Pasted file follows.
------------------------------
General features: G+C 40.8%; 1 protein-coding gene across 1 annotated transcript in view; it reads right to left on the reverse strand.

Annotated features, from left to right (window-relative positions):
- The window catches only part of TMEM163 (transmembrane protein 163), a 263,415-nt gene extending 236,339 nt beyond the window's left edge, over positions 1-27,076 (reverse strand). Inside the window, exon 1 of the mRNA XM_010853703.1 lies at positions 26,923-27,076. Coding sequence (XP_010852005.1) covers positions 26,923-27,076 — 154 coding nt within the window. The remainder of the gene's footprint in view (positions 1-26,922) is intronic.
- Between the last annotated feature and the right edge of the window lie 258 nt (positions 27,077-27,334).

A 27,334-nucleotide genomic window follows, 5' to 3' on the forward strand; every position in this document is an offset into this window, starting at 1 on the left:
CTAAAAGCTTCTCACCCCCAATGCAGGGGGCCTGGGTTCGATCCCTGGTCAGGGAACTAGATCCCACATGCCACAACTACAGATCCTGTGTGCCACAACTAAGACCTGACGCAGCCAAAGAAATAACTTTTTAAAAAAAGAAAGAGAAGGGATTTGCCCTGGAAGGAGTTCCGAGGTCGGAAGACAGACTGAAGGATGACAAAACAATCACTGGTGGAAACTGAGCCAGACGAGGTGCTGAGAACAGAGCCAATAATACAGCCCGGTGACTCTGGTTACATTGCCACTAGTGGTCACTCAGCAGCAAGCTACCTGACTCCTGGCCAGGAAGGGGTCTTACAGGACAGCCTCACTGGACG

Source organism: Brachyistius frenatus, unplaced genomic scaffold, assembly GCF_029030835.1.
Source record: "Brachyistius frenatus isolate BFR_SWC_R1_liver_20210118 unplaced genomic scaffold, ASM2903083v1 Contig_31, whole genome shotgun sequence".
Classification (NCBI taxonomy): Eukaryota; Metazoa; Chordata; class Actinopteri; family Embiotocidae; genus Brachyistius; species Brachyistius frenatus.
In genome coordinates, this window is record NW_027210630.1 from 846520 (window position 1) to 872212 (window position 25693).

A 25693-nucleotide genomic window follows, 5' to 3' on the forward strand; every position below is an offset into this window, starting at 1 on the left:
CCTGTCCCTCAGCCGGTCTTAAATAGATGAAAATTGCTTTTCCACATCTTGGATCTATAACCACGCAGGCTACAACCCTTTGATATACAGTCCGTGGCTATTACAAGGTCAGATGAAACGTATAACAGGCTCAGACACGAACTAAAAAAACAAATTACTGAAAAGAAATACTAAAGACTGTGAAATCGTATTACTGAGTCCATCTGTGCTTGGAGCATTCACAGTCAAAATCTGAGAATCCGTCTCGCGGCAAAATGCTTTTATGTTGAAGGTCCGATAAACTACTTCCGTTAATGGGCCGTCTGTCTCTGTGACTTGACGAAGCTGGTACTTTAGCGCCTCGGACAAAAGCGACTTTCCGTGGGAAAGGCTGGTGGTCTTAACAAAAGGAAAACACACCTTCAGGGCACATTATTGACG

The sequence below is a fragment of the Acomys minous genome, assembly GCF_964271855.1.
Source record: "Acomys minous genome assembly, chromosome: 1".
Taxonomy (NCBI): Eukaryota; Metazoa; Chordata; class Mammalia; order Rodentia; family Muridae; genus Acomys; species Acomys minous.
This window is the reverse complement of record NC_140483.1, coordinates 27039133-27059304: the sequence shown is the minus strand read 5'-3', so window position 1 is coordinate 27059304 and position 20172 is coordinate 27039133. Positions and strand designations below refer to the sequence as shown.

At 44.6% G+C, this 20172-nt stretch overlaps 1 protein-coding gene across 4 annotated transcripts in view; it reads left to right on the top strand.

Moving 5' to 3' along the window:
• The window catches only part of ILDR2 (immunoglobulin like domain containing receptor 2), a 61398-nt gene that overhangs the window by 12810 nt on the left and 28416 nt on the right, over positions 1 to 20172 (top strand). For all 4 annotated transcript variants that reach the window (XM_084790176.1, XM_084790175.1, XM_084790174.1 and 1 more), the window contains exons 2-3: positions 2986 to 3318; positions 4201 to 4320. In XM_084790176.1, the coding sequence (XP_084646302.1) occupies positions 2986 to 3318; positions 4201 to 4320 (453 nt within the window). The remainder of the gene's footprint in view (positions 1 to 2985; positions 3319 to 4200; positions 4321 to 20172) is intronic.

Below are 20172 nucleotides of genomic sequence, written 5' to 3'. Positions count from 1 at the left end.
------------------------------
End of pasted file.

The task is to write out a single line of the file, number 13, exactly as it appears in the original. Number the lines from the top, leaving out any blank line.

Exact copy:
The sequence below is a fragment of the Acomys minous genome, assembly GCF_964271855.1.